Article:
This amazing clip from The Saturday Evening Post of August 19, 1826, finds some men literally dying to vote. In it, we find polling used as a synonym for voting and poll as the place where votes are cast.
The vocabulary that comes into play during elections stems from a wide variety of sometimes surprising etymological sources, some of which I’ve written about before. Check out “What Is a Caucus Anyway?,” “A Candidate as White as Snow,” and “Where Your Ballot Comes From” for a little language trivia you can share with other voters when you poll to the heads — er, head to the polls.
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When you see the word bulldozer, you might conjure an image of a large yellow machine with caterpillar treads flattening everything before it with its steel-toothed blade. Or maybe your mind goes back to a smaller Tonka version of this mechanical behemoth that you played with as a child. Taken on its own, with no context, bulldozer might even call to mind some serene bovine scene, perhaps Ferdinand the Bull dozing among the daisies.
How jarring, then, to discover bulldozer’s horrible, violent beginnings.
Bulldozer (originally spelled bulldoser) first appeared in the run-up to the election of 1876. That was the final year of President Ulysses S. Grant’s second term in office, and he had unexpectedly declined to run for a third term. In his place, the Republican party put its support behind Ohio Governor and former U.S. Representative Rutherford B. Hayes, while the Democratic candidate was New York Governor Samuel Tilden.
This was an important election. All the former Confederate states had returned to the Union, post-Civil War Reconstruction was ongoing, and this was the first presidential election in which African-American men could vote for someone who wasn’t Ulysses S. Grant. The outcome of the election of 1876 would shape the future of the South for years to come.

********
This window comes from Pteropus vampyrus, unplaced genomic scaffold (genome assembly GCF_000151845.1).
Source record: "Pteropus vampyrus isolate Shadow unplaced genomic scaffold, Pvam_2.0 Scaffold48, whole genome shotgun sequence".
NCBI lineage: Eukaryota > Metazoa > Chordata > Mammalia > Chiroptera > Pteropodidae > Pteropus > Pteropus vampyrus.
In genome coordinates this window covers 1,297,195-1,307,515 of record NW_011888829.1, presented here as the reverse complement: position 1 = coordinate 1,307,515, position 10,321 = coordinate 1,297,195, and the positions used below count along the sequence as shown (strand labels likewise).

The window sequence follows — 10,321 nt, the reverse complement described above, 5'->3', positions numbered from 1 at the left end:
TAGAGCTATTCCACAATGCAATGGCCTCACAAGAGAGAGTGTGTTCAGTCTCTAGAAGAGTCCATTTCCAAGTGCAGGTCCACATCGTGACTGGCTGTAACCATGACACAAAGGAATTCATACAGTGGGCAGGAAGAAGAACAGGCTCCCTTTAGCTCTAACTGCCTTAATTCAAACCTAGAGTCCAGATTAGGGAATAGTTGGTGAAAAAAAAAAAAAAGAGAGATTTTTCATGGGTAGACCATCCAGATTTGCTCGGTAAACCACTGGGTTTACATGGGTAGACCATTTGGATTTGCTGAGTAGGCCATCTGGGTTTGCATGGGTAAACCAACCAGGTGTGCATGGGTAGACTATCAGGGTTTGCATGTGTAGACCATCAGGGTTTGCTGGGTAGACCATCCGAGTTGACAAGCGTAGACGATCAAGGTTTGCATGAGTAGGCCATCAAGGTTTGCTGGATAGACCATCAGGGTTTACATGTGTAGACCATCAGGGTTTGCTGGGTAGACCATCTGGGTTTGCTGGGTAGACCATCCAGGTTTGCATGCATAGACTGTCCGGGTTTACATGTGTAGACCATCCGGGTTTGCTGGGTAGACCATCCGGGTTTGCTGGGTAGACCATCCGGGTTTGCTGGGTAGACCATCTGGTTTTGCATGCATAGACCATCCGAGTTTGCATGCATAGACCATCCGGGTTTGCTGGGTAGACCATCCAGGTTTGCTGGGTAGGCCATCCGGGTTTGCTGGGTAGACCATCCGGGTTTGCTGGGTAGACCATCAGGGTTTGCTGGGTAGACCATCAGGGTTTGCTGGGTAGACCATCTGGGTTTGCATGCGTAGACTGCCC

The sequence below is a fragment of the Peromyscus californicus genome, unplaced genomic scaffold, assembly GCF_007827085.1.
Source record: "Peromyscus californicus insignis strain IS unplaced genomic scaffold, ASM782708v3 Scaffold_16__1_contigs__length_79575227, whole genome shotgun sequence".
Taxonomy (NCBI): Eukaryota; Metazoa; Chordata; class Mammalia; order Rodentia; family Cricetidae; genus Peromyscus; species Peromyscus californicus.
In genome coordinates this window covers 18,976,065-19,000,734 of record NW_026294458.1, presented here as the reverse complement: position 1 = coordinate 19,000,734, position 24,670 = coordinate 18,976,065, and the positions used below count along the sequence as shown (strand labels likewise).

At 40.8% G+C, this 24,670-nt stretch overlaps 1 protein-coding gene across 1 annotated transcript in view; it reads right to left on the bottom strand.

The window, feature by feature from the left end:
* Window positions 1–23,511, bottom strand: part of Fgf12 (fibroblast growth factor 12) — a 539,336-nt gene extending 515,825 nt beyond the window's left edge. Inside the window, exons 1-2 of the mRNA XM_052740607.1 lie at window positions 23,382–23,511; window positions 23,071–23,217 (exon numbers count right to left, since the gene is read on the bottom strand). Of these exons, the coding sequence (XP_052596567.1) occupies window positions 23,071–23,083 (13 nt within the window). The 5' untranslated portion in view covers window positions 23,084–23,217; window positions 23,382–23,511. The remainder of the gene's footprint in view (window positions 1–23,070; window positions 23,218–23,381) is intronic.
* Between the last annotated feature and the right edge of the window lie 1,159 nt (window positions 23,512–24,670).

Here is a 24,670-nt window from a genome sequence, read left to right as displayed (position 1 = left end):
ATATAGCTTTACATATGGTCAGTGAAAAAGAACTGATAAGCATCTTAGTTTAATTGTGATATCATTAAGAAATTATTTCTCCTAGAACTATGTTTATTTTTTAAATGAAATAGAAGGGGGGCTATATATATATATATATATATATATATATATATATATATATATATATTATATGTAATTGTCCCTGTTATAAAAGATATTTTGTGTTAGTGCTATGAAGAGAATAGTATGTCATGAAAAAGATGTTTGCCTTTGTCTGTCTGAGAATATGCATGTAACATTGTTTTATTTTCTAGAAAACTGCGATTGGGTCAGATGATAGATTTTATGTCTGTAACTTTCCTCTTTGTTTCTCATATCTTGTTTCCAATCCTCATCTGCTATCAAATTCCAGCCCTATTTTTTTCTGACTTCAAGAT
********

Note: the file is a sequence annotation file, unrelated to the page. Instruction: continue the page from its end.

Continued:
The former slave owners and secessionists in the South knew it, and they weren’t about to sit back and let the North and their former slaves usurp their power and privilege. Despite three new federal laws in 1870 and ’71 designed to protect Black Americans from violence and coercion at the polls, many were bulldosed into silence. Bulldose was a slang term derived from either “a dose fit for a bull” or “a dose of the bull” — the second being a reference to the bullwhip. Bulldosers used physical violence against Black voters either to keep them from the polls or to intimidate them into voting Democratic.
Going into the election, in five states — Alabama, Florida, Louisiana, Mississippi, and South Carolina — a majority of registered voters were African American. One would expect, in a fair election, that the Republican candidate would easily take these states. But after the votes were tallied, Tilden had won the popular vote in Alabama and Mississippi.
The results in the other three states were even more unexpected. After counting had finished, both parties claimed victory in those states. On election night, Tilden was the presumed winner with 184 electoral votes, 19 votes ahead of Hayes and 1 vote away from holding a majority.
The 20 electoral votes of these states (plus Oregon) remained undecided for months as first the two parties and then the two houses of Congress launched separate investigations. Democrats and the Democratic-controlled House committee accused the Republicans of ballot stuffing and coercion. Republicans and the Republican-controlled Senate committee accused the Democrats of the same.